What you are all saying is true. We don't get anything near the help we need and deserve. Part of it is that the docs/social workers/etc... don't know what to do. Our kids are NOT a problem they have ever seen except for very rare occasions in the past. They are far more clueless than they, or we, want to admit. Society plays a role in the sheer number of difficult children that exist by allowing so many many things to be "okay". How are kids to learn acceptable behavior from a society where schools have to send letters home telling parents that it is not appropriate for kids to wear pimp and hoe costumes to school for Halloween celebrations. Or the school just bans the costumes completely because they don't know how to handle accusations of discriminating or being somehow racist because they won't allow these costumes. I have heard people arguing this, passionately, at school - ELEMENTARY school!

    In a society where that is accepted, how are we to NOT have huge numbers of difficult children? Can you IMAGINE a parent saying that back when WE were kids? Or would most parents have tanned our backsides orwashed our mouths out with soap for ASKING to be a pimp or hoe for Halloween? That is at 18 or so, imagine what your parents would have done if you wanted to wear that at age 9?? Not pretty, is it??

    So it isn't any wonder that what the so called experts know to do isn't effective. But this is NOT just for abusive, violent kids. Until VERY recently in our history, women who were abused were given NO HELP either. It was a marital or family issue. Cops didn't help. They either didn't see why they should or they got worn down because all the people who refused to press charges. This is why cops in many states have NO CHOICE if they see signs of DV like bruises, cuts, etc... Then the state takes over and presses charges just like it does in cases of murder. This is a NEW thing for our society. It didn't happen until those who were being abused started the DV centers and started being politically active. Even then it took decades to see real progress.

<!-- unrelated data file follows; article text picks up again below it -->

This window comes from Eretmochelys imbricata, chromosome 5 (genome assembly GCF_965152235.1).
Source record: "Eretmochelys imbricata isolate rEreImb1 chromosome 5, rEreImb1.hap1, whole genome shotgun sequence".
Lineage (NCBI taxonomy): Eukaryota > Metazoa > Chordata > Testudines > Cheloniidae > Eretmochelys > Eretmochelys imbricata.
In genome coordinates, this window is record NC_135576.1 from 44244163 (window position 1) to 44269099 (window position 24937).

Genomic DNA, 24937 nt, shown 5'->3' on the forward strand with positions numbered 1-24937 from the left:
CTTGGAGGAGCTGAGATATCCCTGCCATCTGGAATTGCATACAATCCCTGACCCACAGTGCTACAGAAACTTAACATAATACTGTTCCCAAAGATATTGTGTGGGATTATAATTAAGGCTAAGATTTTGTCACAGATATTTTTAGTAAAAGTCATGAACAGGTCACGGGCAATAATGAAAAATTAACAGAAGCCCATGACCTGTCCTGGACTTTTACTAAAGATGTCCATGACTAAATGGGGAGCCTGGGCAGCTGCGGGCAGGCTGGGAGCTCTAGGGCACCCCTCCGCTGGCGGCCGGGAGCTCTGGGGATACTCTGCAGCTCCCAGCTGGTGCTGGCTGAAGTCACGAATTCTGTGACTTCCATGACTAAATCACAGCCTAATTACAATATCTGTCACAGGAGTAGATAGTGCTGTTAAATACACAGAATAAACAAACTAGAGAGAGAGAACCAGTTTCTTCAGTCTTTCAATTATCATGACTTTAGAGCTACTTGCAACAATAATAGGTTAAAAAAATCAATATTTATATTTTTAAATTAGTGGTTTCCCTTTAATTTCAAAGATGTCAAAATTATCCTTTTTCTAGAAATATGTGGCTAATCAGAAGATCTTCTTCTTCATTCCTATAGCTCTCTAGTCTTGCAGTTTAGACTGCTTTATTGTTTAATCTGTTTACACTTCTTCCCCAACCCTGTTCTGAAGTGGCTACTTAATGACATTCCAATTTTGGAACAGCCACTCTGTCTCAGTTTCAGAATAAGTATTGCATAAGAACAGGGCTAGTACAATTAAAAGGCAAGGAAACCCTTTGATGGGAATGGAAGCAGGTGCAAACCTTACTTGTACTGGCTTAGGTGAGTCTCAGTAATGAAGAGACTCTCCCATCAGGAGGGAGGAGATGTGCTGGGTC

Why is it that so few of us seek help at DV centers. Yeah, unless we have someone to send the child to we cannot just go to a shelter, but we CAN get other kinds of help. After I opened my eyes and realized that my son was abusing me, that I was a battered woman even though my abuser was my child, I went. I was the first parent to ask for help at our shelter. They were willing to try if I was. Both in individual and in group therapy. It truly was an amazing experience and life changing.

    It is HARD to walk in to a DV center and admit that you are being abused. It is HARD to open your eyes and see that this child that you love so dearly is beating, battering, abusing you. Whether it is verbal, physical, emotional or sexual, it is so much harder to admit to abuse when it is your child doing it. We moms think we are God and we are responsible for everything about our child. If he is a difficult child then it is our fault. We didn't see it, we didn't teach him better, we didn't nurture her enough, we should have gotten more therapy for him, yada yada yada. If we admit that they are abusing us, we have to admit (we think) that we did it wrong. This is EXACTLY how many abused women think about their spouses.

    We are not God. We did the best we could, and it is time to accept our limitations - to accept that we CANNOT make a difficult child do much of anything unless they want to. The same is true for PCs, they just WANT to make us happy.

    If we want this to change, we are going to have to make it change ourselves. I believe if we start going to DV centers for help we can use their methods and progress to help with this issue. LOTS of money has been raised to help those in abusive relationships. When our parents were young there was none of this $$ available. There were no federal grants and corporate sponsorship of this, but that has changed. Lets bring this to a forum that can actually HELP us rather than keeping it limited to the psychiatrists, tdocs, phosps, etc... where the focus is on how sick the abuser is rather than how unacceptable their actions are and how the victims need support.

    Until we start doing this, NOTHING is oging to change much. The tdocs,psychiatrists, etc.. have no real investment in helping us because it means admitting that everything they are doing is USELESS with our kids. They get little reward for fighting this battle with a difficult child. Social workers, etc... don't have much reason to really help. It would wreck their budgets and they would have to stop blaming us, which is really easy.